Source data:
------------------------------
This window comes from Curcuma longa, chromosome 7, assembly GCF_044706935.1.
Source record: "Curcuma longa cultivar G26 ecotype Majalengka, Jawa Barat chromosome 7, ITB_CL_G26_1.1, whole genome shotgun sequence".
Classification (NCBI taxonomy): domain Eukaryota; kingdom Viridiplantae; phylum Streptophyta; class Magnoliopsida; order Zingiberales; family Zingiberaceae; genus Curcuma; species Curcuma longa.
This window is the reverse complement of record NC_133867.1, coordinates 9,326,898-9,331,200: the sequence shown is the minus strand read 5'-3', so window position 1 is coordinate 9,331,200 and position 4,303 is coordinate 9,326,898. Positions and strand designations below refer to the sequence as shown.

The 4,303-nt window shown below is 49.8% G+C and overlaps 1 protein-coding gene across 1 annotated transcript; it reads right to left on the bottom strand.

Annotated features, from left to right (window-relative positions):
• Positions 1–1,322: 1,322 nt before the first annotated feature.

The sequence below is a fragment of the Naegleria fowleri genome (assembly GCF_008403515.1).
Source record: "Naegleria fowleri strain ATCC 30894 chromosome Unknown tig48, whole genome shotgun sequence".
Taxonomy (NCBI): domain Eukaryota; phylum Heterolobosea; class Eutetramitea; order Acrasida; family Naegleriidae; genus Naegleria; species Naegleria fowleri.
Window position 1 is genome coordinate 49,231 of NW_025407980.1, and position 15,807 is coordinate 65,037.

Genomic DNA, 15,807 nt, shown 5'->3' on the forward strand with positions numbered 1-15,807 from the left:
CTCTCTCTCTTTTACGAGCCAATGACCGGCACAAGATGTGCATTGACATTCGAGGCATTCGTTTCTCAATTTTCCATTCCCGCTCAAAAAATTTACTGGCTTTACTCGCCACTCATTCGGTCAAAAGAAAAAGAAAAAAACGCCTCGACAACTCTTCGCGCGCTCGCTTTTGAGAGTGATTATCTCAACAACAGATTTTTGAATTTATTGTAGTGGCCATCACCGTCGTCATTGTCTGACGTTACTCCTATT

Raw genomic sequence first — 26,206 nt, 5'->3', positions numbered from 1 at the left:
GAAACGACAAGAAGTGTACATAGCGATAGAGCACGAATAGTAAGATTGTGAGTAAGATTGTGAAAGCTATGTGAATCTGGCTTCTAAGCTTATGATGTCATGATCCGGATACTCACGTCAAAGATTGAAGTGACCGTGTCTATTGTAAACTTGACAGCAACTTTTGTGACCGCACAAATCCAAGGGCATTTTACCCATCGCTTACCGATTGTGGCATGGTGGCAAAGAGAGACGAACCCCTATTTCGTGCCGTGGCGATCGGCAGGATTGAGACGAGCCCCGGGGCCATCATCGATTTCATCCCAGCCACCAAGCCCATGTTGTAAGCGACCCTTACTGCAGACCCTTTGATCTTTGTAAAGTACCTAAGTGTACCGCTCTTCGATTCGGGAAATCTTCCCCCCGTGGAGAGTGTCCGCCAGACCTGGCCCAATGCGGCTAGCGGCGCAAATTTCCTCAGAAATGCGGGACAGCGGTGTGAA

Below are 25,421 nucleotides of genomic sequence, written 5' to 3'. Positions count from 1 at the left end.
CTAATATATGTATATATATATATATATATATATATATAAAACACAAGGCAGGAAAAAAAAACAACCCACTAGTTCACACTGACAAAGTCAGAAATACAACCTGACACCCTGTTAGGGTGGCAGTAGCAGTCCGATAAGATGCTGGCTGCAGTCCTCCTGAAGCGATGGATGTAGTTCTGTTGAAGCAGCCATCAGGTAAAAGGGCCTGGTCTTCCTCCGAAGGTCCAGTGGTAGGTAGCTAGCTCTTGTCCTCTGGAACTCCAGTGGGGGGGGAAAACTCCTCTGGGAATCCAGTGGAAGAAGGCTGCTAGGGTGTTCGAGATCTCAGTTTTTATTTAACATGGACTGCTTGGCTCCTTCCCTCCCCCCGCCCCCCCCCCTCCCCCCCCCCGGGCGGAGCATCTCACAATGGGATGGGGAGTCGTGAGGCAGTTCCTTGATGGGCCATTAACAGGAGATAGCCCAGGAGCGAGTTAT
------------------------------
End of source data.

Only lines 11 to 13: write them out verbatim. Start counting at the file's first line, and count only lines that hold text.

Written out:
Window position 1 is genome coordinate 49,231 of NW_025407980.1, and position 15,807 is coordinate 65,037.

Genomic DNA, 15,807 nt, shown 5'->3' on the forward strand with positions numbered 1-15,807 from the left:
CTCTCTCTCTTTTACGAGCCAATGACCGGCACAAGATGTGCATTGACATTCGAGGCATTCGTTTCTCAATTTTCCATTCCCGCTCAAAAAATTTACTGGCTTTACTCGCCACTCATTCGGTCAAAAGAAAAAGAAAAAAACGCCTCGACAACTCTTCGCGCGCTCGCTTTTGAGAGTGATTATCTCAACAACAGATTTTTGAATTTATTGTAGTGGCCATCACCGTCGTCATTGTCTGACGTTACTCCTATT